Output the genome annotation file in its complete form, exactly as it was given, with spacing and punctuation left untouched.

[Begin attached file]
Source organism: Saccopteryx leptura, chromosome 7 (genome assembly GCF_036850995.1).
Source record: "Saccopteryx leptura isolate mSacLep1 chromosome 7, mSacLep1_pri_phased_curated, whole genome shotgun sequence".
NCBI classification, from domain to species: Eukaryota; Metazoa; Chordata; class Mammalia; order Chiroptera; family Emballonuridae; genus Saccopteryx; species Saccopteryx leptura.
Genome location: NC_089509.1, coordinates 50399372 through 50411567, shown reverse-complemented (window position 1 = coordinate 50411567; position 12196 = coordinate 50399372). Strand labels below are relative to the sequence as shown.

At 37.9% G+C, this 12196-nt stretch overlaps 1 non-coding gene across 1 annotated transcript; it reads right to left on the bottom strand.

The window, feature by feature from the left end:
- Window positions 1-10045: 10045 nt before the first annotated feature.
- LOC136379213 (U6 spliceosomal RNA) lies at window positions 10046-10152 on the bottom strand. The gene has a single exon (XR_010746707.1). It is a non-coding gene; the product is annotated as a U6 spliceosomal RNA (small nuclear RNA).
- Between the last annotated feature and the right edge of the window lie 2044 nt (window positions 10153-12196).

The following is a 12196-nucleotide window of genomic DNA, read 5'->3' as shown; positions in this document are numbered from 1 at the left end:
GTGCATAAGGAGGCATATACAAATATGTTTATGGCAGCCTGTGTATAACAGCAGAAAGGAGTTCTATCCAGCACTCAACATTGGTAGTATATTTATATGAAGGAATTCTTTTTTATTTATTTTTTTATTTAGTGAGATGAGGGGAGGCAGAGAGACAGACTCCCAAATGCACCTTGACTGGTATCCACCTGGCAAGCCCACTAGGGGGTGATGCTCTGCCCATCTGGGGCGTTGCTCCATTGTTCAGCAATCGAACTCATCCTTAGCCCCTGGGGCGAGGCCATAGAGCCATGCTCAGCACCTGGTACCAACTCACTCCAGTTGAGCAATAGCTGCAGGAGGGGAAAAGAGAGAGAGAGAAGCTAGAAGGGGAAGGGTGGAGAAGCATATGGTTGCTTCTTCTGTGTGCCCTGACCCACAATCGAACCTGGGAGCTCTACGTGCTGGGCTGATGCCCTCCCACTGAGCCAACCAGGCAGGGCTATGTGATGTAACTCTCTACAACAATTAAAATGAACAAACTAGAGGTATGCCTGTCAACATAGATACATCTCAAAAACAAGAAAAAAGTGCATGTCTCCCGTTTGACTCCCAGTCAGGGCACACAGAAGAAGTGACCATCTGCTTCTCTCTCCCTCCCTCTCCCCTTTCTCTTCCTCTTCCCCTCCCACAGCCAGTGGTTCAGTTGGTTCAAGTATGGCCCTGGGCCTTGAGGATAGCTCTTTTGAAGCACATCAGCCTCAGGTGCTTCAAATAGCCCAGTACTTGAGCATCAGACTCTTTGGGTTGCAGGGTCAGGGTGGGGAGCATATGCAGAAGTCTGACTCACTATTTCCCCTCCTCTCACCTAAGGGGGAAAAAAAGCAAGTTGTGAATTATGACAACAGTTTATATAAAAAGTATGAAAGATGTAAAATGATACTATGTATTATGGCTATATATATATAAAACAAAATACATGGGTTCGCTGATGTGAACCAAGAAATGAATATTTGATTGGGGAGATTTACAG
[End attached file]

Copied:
Source organism: Saccopteryx leptura, chromosome 7 (genome assembly GCF_036850995.1).
Source record: "Saccopteryx leptura isolate mSacLep1 chromosome 7, mSacLep1_pri_phased_curated, whole genome shotgun sequence".
NCBI classification, from domain to species: Eukaryota; Metazoa; Chordata; class Mammalia; order Chiroptera; family Emballonuridae; genus Saccopteryx; species Saccopteryx leptura.
Genome location: NC_089509.1, coordinates 50399372 through 50411567, shown reverse-complemented (window position 1 = coordinate 50411567; position 12196 = coordinate 50399372). Strand labels below are relative to the sequence as shown.

At 37.9% G+C, this 12196-nt stretch overlaps 1 non-coding gene across 1 annotated transcript; it reads right to left on the bottom strand.

The window, feature by feature from the left end:
- Window positions 1-10045: 10045 nt before the first annotated feature.
- LOC136379213 (U6 spliceosomal RNA) lies at window positions 10046-10152 on the bottom strand. The gene has a single exon (XR_010746707.1). It is a non-coding gene; the product is annotated as a U6 spliceosomal RNA (small nuclear RNA).
- Between the last annotated feature and the right edge of the window lie 2044 nt (window positions 10153-12196).

The following is a 12196-nucleotide window of genomic DNA, read 5'->3' as shown; positions in this document are numbered from 1 at the left end:
GTGCATAAGGAGGCATATACAAATATGTTTATGGCAGCCTGTGTATAACAGCAGAAAGGAGTTCTATCCAGCACTCAACATTGGTAGTATATTTATATGAAGGAATTCTTTTTTATTTATTTTTTTATTTAGTGAGATGAGGGGAGGCAGAGAGACAGACTCCCAAATGCACCTTGACTGGTATCCACCTGGCAAGCCCACTAGGGGGTGATGCTCTGCCCATCTGGGGCGTTGCTCCATTGTTCAGCAATCGAACTCATCCTTAGCCCCTGGGGCGAGGCCATAGAGCCATGCTCAGCACCTGGTACCAACTCACTCCAGTTGAGCAATAGCTGCAGGAGGGGAAAAGAGAGAGAGAGAAGCTAGAAGGGGAAGGGTGGAGAAGCATATGGTTGCTTCTTCTGTGTGCCCTGACCCACAATCGAACCTGGGAGCTCTACGTGCTGGGCTGATGCCCTCCCACTGAGCCAACCAGGCAGGGCTATGTGATGTAACTCTCTACAACAATTAAAATGAACAAACTAGAGGTATGCCTGTCAACATAGATACATCTCAAAAACAAGAAAAAAGTGCATGTCTCCCGTTTGACTCCCAGTCAGGGCACACAGAAGAAGTGACCATCTGCTTCTCTCTCCCTCCCTCTCCCCTTTCTCTTCCTCTTCCCCTCCCACAGCCAGTGGTTCAGTTGGTTCAAGTATGGCCCTGGGCCTTGAGGATAGCTCTTTTGAAGCACATCAGCCTCAGGTGCTTCAAATAGCCCAGTACTTGAGCATCAGACTCTTTGGGTTGCAGGGTCAGGGTGGGGAGCATATGCAGAAGTCTGACTCACTATTTCCCCTCCTCTCACCTAAGGGGGAAAAAAAGCAAGTTGTGAATTATGACAACAGTTTATATAAAAAGTATGAAAGATGTAAAATGATACTATGTATTATGGCTATATATATATAAAACAAAATACATGGGTTCGCTGATGTGAACCAAGAAATGAATATTTGATTGGGGAGATTTACAG